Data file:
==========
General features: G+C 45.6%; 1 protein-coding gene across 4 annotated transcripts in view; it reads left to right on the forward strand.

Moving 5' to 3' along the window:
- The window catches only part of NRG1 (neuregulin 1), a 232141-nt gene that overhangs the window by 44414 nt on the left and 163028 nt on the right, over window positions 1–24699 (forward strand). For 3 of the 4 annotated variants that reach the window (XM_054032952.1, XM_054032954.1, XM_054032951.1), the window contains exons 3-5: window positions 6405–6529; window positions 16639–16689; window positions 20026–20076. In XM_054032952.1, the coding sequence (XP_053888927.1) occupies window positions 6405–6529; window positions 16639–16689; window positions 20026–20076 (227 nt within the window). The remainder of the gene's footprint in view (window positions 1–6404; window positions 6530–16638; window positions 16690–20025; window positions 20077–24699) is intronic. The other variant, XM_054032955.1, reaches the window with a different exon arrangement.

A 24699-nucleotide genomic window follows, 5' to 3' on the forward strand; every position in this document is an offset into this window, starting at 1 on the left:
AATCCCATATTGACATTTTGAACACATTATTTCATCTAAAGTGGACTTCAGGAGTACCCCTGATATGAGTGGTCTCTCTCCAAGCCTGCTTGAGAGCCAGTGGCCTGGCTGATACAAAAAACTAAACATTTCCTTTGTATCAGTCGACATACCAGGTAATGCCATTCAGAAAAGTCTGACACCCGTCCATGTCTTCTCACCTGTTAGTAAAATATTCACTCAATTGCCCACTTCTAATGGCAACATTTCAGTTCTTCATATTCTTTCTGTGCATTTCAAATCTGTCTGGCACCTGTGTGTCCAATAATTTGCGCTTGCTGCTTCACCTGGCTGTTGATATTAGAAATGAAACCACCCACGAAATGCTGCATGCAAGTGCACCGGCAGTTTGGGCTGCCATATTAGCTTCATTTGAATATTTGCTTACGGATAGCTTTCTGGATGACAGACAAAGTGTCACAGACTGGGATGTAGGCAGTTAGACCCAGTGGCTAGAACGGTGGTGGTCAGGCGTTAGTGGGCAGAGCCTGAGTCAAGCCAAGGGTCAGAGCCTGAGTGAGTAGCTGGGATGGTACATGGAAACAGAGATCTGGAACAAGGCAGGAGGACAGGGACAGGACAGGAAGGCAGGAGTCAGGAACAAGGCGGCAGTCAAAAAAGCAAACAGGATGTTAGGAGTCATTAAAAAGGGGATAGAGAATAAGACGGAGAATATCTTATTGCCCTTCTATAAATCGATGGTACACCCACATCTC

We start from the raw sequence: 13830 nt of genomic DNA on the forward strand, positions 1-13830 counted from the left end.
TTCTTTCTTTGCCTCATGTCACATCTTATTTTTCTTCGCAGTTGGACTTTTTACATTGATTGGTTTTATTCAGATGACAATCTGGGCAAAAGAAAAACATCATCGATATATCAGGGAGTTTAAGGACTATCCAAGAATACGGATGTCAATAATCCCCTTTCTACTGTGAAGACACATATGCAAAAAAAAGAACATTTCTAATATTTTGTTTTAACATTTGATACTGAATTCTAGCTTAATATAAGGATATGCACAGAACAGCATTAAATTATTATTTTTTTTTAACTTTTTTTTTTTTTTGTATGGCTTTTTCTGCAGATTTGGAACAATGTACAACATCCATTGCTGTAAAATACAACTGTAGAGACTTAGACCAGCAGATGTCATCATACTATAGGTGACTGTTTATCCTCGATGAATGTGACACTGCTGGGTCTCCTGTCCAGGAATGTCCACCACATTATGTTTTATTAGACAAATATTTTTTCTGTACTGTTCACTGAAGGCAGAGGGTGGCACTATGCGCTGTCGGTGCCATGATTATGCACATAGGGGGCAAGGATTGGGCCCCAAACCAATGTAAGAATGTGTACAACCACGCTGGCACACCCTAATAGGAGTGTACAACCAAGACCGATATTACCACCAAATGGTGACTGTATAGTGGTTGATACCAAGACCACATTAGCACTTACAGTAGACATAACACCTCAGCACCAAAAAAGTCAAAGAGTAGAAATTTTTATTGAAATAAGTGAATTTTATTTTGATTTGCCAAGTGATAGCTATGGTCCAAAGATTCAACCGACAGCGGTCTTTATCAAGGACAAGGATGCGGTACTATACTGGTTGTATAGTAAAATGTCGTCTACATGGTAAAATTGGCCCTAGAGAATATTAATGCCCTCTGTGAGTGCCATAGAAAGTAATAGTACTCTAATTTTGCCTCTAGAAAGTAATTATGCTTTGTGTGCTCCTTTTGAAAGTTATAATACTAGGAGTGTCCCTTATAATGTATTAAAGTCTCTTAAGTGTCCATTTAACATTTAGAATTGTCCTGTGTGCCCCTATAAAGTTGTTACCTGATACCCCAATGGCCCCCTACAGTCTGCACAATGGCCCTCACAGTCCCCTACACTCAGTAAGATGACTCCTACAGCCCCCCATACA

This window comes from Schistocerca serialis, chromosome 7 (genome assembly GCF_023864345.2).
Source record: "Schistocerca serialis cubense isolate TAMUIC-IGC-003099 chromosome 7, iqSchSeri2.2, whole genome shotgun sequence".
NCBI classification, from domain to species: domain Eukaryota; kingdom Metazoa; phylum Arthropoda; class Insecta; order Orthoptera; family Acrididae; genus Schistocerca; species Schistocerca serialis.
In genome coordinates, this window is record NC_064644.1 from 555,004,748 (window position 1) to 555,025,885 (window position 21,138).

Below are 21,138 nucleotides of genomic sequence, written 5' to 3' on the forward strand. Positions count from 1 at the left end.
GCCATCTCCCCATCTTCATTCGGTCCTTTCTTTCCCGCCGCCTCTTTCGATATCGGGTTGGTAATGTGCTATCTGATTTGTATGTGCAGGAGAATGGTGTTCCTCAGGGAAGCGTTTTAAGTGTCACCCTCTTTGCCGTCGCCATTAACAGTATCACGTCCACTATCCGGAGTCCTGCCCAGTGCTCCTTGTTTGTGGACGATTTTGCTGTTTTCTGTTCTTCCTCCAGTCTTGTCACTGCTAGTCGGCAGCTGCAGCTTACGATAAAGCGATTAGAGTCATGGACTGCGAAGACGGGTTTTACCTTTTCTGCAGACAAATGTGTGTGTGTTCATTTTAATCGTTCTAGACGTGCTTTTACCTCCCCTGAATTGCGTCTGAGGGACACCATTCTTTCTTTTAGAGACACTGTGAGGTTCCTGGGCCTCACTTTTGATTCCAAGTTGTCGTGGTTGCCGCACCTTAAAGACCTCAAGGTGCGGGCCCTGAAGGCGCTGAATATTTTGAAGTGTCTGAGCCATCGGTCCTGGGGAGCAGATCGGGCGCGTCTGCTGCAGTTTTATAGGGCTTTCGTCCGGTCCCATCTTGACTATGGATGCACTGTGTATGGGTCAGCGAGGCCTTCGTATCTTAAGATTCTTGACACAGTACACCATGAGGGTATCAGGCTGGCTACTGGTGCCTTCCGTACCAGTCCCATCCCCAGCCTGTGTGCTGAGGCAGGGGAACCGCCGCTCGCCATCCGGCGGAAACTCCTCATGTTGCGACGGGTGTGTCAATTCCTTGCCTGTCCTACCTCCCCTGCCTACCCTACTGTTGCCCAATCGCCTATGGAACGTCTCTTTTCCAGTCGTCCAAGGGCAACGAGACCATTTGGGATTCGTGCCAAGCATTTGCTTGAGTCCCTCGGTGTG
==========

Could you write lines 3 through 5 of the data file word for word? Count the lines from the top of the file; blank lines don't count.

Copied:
- The window catches only part of NRG1 (neuregulin 1), a 232141-nt gene that overhangs the window by 44414 nt on the left and 163028 nt on the right, over window positions 1–24699 (forward strand). For 3 of the 4 annotated variants that reach the window (XM_054032952.1, XM_054032954.1, XM_054032951.1), the window contains exons 3-5: window positions 6405–6529; window positions 16639–16689; window positions 20026–20076. In XM_054032952.1, the coding sequence (XP_053888927.1) occupies window positions 6405–6529; window positions 16639–16689; window positions 20026–20076 (227 nt within the window). The remainder of the gene's footprint in view (window positions 1–6404; window positions 6530–16638; window positions 16690–20025; window positions 20077–24699) is intronic. The other variant, XM_054032955.1, reaches the window with a different exon arrangement.

A 24699-nucleotide genomic window follows, 5' to 3' on the forward strand; every position in this document is an offset into this window, starting at 1 on the left:
AATCCCATATTGACATTTTGAACACATTATTTCATCTAAAGTGGACTTCAGGAGTACCCCTGATATGAGTGGTCTCTCTCCAAGCCTGCTTGAGAGCCAGTGGCCTGGCTGATACAAAAAACTAAACATTTCCTTTGTATCAGTCGACATACCAGGTAATGCCATTCAGAAAAGTCTGACACCCGTCCATGTCTTCTCACCTGTTAGTAAAATATTCACTCAATTGCCCACTTCTAATGGCAACATTTCAGTTCTTCATATTCTTTCTGTGCATTTCAAATCTGTCTGGCACCTGTGTGTCCAATAATTTGCGCTTGCTGCTTCACCTGGCTGTTGATATTAGAAATGAAACCACCCACGAAATGCTGCATGCAAGTGCACCGGCAGTTTGGGCTGCCATATTAGCTTCATTTGAATATTTGCTTACGGATAGCTTTCTGGATGACAGACAAAGTGTCACAGACTGGGATGTAGGCAGTTAGACCCAGTGGCTAGAACGGTGGTGGTCAGGCGTTAGTGGGCAGAGCCTGAGTCAAGCCAAGGGTCAGAGCCTGAGTGAGTAGCTGGGATGGTACATGGAAACAGAGATCTGGAACAAGGCAGGAGGACAGGGACAGGACAGGAAGGCAGGAGTCAGGAACAAGGCGGCAGTCAAAAAAGCAAACAGGATGTTAGGAGTCATTAAAAAGGGGATAGAGAATAAGACGGAGAATATCTTATTGCCCTTCTATAAATCGATGGTACACCCACATCTC